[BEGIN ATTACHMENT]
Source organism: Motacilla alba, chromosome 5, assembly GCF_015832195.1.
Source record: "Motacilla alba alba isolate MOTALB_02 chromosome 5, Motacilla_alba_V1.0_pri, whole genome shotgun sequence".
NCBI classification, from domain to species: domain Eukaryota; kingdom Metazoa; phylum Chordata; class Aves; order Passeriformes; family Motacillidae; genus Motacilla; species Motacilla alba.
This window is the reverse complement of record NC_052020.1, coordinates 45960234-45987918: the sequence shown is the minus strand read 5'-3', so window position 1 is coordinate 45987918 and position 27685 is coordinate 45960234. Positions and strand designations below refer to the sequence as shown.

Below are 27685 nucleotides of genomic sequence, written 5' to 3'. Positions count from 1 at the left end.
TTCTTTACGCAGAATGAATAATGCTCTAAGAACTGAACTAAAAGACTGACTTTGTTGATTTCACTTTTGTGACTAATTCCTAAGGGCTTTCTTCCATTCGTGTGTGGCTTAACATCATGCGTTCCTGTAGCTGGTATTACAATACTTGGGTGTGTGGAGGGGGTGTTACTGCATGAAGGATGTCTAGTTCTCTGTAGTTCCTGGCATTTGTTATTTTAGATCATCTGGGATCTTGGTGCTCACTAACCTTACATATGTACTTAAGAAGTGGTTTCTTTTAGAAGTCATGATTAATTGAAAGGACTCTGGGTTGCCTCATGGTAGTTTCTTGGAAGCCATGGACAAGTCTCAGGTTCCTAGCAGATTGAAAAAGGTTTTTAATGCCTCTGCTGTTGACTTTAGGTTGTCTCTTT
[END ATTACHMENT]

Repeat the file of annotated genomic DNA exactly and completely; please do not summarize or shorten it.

Source organism: Motacilla alba, chromosome 5, assembly GCF_015832195.1.
Source record: "Motacilla alba alba isolate MOTALB_02 chromosome 5, Motacilla_alba_V1.0_pri, whole genome shotgun sequence".
NCBI classification, from domain to species: domain Eukaryota; kingdom Metazoa; phylum Chordata; class Aves; order Passeriformes; family Motacillidae; genus Motacilla; species Motacilla alba.
This window is the reverse complement of record NC_052020.1, coordinates 45960234-45987918: the sequence shown is the minus strand read 5'-3', so window position 1 is coordinate 45987918 and position 27685 is coordinate 45960234. Positions and strand designations below refer to the sequence as shown.

Below are 27685 nucleotides of genomic sequence, written 5' to 3'. Positions count from 1 at the left end.
TTCTTTACGCAGAATGAATAATGCTCTAAGAACTGAACTAAAAGACTGACTTTGTTGATTTCACTTTTGTGACTAATTCCTAAGGGCTTTCTTCCATTCGTGTGTGGCTTAACATCATGCGTTCCTGTAGCTGGTATTACAATACTTGGGTGTGTGGAGGGGGTGTTACTGCATGAAGGATGTCTAGTTCTCTGTAGTTCCTGGCATTTGTTATTTTAGATCATCTGGGATCTTGGTGCTCACTAACCTTACATATGTACTTAAGAAGTGGTTTCTTTTAGAAGTCATGATTAATTGAAAGGACTCTGGGTTGCCTCATGGTAGTTTCTTGGAAGCCATGGACAAGTCTCAGGTTCCTAGCAGATTGAAAAAGGTTTTTAATGCCTCTGCTGTTGACTTTAGGTTGTCTCTTT